I bathe her a few times a week, but the specialist advised me to do it every day which I will.

I will definitely post the blood test results when they arrive.
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Re: Took my beardie to a specialist; left with more question

Postby claudiusx » Tue Mar 26, 2019 8:09 am

Ok that's a great uvb to have. And good idea with the lower furniture. No need to stress her out by forcing her to climb. How close does she get to the Arcadia while she's basking? And is it mounted inside or outside the tank.
Temperatures are good too as long as you're measuring with an accurate device.

Dubia would be a great insect to switch too. Personally I use supers as a staple feeder for my adults, but they can be harder to digest than other insects. When a dragon isnt pooing regularly it's a good idea to stop with the tougher insects and switch to something easier. Dubias, silkworms, hornworms, butterworms, and BSFL are all great options you can try too.

And I agree with the daily baths. At least until the poo gets more regular just incase she is impacted slightly. You can also try some applesauce or a few drops of olive oil on her mouth to help move things along.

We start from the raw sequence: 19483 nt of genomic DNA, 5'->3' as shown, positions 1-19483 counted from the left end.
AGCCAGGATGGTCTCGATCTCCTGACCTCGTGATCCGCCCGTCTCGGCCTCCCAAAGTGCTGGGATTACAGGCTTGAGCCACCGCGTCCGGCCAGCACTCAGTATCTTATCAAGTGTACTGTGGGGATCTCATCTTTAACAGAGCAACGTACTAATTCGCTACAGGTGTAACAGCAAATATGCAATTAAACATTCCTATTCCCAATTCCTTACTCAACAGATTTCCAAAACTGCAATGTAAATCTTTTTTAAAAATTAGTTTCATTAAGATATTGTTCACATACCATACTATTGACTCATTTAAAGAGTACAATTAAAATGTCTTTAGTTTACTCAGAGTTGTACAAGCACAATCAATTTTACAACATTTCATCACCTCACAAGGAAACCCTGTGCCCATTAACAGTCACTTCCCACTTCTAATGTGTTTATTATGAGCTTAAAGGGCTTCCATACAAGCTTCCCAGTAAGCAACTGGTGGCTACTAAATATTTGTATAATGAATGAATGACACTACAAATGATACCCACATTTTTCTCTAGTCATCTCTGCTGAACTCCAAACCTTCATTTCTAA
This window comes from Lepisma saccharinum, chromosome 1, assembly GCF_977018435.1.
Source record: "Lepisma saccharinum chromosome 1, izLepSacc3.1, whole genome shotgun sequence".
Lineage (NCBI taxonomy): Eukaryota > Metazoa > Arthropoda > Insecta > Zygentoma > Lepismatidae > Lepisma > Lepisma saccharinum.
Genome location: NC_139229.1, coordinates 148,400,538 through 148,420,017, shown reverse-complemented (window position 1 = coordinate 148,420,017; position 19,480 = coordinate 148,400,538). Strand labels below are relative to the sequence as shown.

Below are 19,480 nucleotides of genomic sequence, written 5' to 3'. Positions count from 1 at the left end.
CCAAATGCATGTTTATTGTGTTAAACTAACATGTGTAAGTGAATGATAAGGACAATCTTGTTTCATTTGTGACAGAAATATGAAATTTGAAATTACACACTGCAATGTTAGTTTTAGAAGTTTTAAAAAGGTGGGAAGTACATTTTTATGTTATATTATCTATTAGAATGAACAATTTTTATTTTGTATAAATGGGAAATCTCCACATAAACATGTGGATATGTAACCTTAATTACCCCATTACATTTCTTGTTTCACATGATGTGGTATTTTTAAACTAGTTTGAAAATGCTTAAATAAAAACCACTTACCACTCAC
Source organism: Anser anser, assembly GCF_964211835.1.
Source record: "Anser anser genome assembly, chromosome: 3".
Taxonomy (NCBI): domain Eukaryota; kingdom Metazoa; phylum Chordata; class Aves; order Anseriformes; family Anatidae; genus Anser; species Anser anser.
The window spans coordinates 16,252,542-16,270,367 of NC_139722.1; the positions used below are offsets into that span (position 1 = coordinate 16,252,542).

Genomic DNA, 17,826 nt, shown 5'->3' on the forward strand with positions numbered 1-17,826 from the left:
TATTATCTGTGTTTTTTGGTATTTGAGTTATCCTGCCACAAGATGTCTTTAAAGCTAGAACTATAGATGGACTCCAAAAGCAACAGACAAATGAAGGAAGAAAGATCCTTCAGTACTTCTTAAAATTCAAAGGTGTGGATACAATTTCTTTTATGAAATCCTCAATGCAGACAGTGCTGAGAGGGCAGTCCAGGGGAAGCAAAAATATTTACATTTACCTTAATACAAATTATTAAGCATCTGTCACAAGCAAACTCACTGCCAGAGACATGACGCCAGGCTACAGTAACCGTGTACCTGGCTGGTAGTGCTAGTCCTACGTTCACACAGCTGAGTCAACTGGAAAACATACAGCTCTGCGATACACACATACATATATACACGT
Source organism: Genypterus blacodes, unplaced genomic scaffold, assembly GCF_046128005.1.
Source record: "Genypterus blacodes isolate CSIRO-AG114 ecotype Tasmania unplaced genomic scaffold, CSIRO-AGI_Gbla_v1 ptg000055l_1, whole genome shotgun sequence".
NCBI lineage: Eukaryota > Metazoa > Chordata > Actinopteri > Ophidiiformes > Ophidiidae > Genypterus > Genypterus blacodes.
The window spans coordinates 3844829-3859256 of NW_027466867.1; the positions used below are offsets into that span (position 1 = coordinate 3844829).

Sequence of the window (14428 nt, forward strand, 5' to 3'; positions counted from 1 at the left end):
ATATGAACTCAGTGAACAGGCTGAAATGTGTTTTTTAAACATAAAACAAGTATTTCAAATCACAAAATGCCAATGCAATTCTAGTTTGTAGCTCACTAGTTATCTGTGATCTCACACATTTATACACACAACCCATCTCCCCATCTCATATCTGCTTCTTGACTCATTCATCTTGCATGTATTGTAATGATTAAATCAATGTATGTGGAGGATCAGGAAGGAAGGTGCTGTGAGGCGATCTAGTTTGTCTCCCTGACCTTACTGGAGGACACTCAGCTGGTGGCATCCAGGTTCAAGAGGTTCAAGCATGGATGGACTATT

Sounds like you're doing all you can for the time being. Will be interesting to see the blood results.

-Brandon
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Re: Took my beardie to a specialist; left with more question

Postby lizdragon » Tue Mar 26, 2019 8:19 am

claudiusx wrote:Ok that's a great uvb to have. And good idea with the lower furniture. No need to stress her out by forcing her to climb. How close does she get to the Arcadia while she's basking? And is it mounted inside or outside the tank.
Temperatures are good too as long as you're measuring with an accurate device.

Dubia would be a great insect to switch too. Personally I use supers as a staple feeder for my adults, but they can be harder to digest than other insects. When a dragon isnt pooing regularly it's a good idea to stop with the tougher insects and switch to something easier. Dubias, silkworms, hornworms, butterworms, and BSFL are all great options you can try too.

And I agree with the daily baths. At least until the poo gets more regular just incase she is impacted slightly. You can also try some applesauce or a few drops of olive oil on her mouth to help move things along.

Sounds like you're doing all you can for the time being. Will be interesting to see the blood results.

-Brandon


Thank you. With the lower basking log, the UVB is about 11 inches away from her. It's mounted outside the tank but I can mount it inside if I use wires (though my biggest fear is that it could not be secure enough and fall on her!). I'm using a temperature gun to measure the temperature. I've given her drops of olive oil in the past to get her to poop and it has seemed to help a bit.